Hedges Other Than Arborvitaes

May 2, 2018

When we want to screen a neighbor or some kind of feature from our yard or a window, we reach for the plants. When you think of hedges, one of the first plants that come to mind for a lot of people are arborvitaes. But, while they grow fairly fast, they’re not a very long-lived shrub and can be easily damaged by the elements. If you’re looking for different options, there are actually quite a few plants that can be used as a hedge that will hold up better than arborvitaes and provide a different look than arborvitaes. These shrubs can be sheared for a more formal look or left to their devices for a more informal hedge.

Hicks Yew (Taxus x media ‘Hicksii’)- A good option for narrow spaces, this upright growing evergreen shrub has dark green foliage. Hicks Yew is also known for its bright red berry like cones. It can reach up to 10-12 feet high making it ideal for privacy screening. Plant in partial to full sun in well-drained soil away from harsh winds.

Hicks Yew (Taxus x media 'Hicksii') Photo Courtesy of Monrovia

Hicks Yew (Taxus x media ‘Hicksii’) Photo Courtesy of Monrovia

Portugal Laurel (Prunus lusitanica)- Portugal Laurel (along with others such as the English Laurel and ‘Schipkaensis’) work well for privacy screens as it can handle regular pruning to maintain a specific form. It can reach up to 15 feet tall and 8 feet wide quickly and is evergreen. Sweet smelling flowers in Spring followed by berries attract birds throughout the year. Young shoots are red which contrasts nicely against the glossy, dark green mature leaves. Portugal Laurel can be planted in partial to full sun and prefers well-drained soil.

Portugal Laurel (Prunus lusitanica)

Portugal Laurel (Prunus lusitanica)

Fringe Flower (Loropetalum)- Ranging in color from green to burgundy to purple to red, the evergreen foliage on this shrub works well as a colorful hedge. Not only is its foliage a showstopper, in spring there are large amounts of pink to red to white flowers on each shrub. Depending on the variety of Loropetalum, foliage can start out green and turn to a brilliant orange-red in fall while some others can emerge burgundy and remain so year around. While it can be sheared occasionally, this shrub is low maintenance unless you want to prune it to your tastes. There are many different size variations making this easy to find the right one for your space. Plant in partial to full sun and water regularly especially in times of extreme heat.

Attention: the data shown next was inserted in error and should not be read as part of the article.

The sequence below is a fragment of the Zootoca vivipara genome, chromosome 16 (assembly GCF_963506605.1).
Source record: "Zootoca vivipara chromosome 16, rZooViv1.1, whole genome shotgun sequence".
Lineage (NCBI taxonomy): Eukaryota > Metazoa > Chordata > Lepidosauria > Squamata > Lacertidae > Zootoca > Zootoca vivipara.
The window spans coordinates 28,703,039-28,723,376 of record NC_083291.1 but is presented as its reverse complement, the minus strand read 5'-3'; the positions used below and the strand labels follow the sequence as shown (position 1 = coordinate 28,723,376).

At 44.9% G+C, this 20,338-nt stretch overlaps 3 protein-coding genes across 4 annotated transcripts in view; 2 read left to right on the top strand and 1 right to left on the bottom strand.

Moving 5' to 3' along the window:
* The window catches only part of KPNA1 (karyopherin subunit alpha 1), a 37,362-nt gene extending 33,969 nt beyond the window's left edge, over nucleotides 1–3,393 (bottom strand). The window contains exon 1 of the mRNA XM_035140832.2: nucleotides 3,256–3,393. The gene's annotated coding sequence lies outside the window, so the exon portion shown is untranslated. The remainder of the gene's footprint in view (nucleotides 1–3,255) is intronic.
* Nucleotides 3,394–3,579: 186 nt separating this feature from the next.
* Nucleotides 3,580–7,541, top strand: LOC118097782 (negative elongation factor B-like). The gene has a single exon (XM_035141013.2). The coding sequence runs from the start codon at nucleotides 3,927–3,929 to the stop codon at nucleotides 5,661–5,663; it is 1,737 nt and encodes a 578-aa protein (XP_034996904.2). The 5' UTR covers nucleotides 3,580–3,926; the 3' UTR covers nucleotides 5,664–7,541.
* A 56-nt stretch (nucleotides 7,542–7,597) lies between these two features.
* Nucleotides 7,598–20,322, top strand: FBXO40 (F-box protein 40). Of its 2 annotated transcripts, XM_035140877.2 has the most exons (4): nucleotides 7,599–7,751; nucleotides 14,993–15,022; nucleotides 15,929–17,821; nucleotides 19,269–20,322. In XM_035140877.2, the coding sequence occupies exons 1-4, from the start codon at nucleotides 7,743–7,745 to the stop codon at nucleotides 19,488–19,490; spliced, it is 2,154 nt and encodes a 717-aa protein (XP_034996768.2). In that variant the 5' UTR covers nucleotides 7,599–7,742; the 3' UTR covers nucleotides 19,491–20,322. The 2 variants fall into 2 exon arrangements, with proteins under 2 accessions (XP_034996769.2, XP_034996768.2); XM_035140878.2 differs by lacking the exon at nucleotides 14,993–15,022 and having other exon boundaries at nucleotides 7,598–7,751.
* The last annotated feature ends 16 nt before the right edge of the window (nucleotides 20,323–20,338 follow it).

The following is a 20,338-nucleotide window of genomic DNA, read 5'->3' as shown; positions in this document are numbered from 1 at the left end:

Fringe Flower (Loropetalum chinense) Photo Courtesy of GardensOnline

Fringe Flower (Loropetalum chinense) Photo Courtesy of GardensOnline

Viburnum- Depending on how big you want your hedge to be will help determine which kind of Viburnum you use as there are all shapes and sizes. There are also evergreen, semi-evergreen, and deciduous viburnums. Showy flowers in spring through summer can either be fragrant or mild and are followed by blue-red fruit in fall that birds love to snack on. Viburnums can be planted in partial to full sun and can be pruned as needed after they are done flowering.

Sweet Viburnum (Viburnum odoratissimum) Photo Courtesy of Evergreen Growers

Sweet Viburnum (Viburnum odoratissimum) Photo Courtesy of Evergreen Growers

Sky Pencil Japanese Holly (Ilex crenata ‘Sky Pencil’)- If you have a smaller space, the narrow, columnar form of the Sky Pencil Japanese Holly may be a good option for you. Needle-like, soft foliage is dark green year around. It does best in full sun and can reach 6-8 feet tall and 2-3 feet wide. Once established it can tolerate a mild drought.

Sky Pencil Holly (Ilex crenata 'Sky Pencil') Photo Courtesy of The Planting Tree

Sky Pencil Japanese Holly (Ilex crenata ‘Sky Pencil’) Photo Courtesy of The Planting Tree

Variegated Japanese Mock Orange (Pittosporum tobira ‘Variegatum’)- Variegated Japanese Mock Orange can work well as a border or hedge plant in the landscape. This evergreen shrub has a mix of white, green, and silvery-green foliage and small white flowers in spring. The flowers have a nice citrus scent. It can be sheared into shape yearly in winter if wanted. The Variegated Japanese Mock Orange does best in partial to full sun and can get to be 6-8 feet tall and wide.

Variegated Japanese Mock Orange (Pittosporum tobira ‘Variegatum’) Photo Courtesy of Monrovia

Variegated Japanese Mock Orange (Pittosporum tobira ‘Variegatum’) Photo Courtesy of Monrovia

What are your go-to privacy screening hedge shrubs? Let us know in the comments, we’d love to hear from you!

Hedges Other than Arbs 377x565

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